• What is it a BLOB?
  • How can I use it?
  • What are the differences between DBMS's BLOBs. I would like to save data using BLOBs into any DBMS and then read that BLOB with a library.
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  • What exactly are you looking for in your 3rd question ? – sgokhales Mar 24 '11 at 3:59
  • I am trying to do some kind of library in general for any DBMS, this would include blobs – edgarmtze Mar 24 '11 at 4:04
  • Please elaborate for your 3rd question ! – sgokhales Mar 24 '11 at 4:07


BLOB (Binary Large Object) is a large object data type in the database system. BLOB could store a large chunk of data, document types and even media files like audio or video files. BLOB fields allocate space only whenever the content in the field is utilized. BLOB allocates spaces in Giga Bytes.


You can write a binary large object (BLOB) to a database as either binary or character data, depending on the type of field at your data source. To write a BLOB value to your database, issue the appropriate INSERT or UPDATE statement and pass the BLOB value as an input parameter. If your BLOB is stored as text, such as a SQL Server text field, you can pass the BLOB as a string parameter. If the BLOB is stored in binary format, such as a SQL Server image field, you can pass an array of type byte as a binary parameter.

A useful link : Storing documents as BLOB in Database - Any disadvantages ?

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I won't expand the acronym yet again... but I will add some nuance to the other definition: you can store any data in a blob regardless of other byte interpretations they may have. Text can be stored in a blob, but you would be better off with a CLOB if you have that option.

There should be no differences between BLOBS across databases in the sense that after you have saved and retrieved the data it is unchanged.... how each database achieves that is a blackbox and thankfully almost without exception irrelevant. The manner of interacting with BLOBS, however can be very different since there are no specifications in SQL standards (or standards in the specifications?) for it. Usually you will have to invoke procedures/functions to save retrieve them, and limiting any query based on the contents of a BLOB is nearly impossible if not prohibited.

Among the other stuff enumerated as binary data, you can also store binary representations of text -> character codes with a given encoding... without actually knowing or specifying the encoding used.

BLOBS are the lowest common denominators of storage formats.

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This may seem like a silly question, but what do you actually want to use a RDBMS for ?

If you just want to store files, then the operating system's filesystem is generally adequate. An RDBMS is generally used for structured data and (except for embedded ones like SQLite) handling concurrent manipulation of that data (locking etc). Other useful features are security (handling access to the data) and backup/recovery. In the latter, the primary advantage over a regular filesystem backup is being able to recover to a point in time between backups by applying some form of log files.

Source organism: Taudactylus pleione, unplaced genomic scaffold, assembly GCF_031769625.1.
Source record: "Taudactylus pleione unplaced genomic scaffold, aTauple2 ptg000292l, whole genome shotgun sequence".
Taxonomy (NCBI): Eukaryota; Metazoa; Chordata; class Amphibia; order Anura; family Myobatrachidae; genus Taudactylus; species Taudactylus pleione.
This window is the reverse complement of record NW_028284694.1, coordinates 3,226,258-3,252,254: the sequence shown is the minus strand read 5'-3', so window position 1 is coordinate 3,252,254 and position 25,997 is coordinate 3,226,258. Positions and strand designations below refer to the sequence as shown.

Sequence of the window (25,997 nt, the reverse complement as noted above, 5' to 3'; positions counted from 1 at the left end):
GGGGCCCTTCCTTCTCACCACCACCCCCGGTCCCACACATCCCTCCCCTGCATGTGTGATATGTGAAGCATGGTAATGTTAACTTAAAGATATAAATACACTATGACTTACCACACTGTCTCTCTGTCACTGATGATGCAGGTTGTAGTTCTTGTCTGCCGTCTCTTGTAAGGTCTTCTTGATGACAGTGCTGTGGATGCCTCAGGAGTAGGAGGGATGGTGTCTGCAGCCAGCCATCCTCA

BLOBs are, as far as the database concerned, unstructured and opaque. Oracle does have some specific ORDSYS types for multi-media objects (eg images) that also have a bunch of metadata attached, and have associated methods (eg rescaling or recolouring an image).

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any large single block of data stored in a database, such as a picture or sound file, which does not include record fields, and cannot be directly searched by the database's search engine.

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A BLOB is a Binary Large OBject. It is used to store large quantities of binary data in a database.

You can use it to store any kind of binary data that you want, includes images, video, or any other kind of binary data that you wish to store.

Different DBMSes treat BLOBs in different ways; you should read the documentation of the databases you are interested in to see how (and if) they handle BLOBs.

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They are binary large objects, you can use them to store binary data such as images or serialized objects among other things.

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I think of it as a large array of binary data. The usability of BLOB follows immediately from the limited bandwidth of the DB interface, it is not determined by the DB storage mechanisms. No matter how you store the large piece of data, the only way to store and retrieve is the narrow database interface. The database is a bottleneck of the system. Why to use it as a file server, which can easily be distributed? Normally you do not want to download the BLOB. You just want the DB to store your BLOB urls. Deposite the BLOBs on a separate file server. Then, you reliefe the precious DB connection and provide unlimited bandwidth for large objects. This creates some issue of coherence though.

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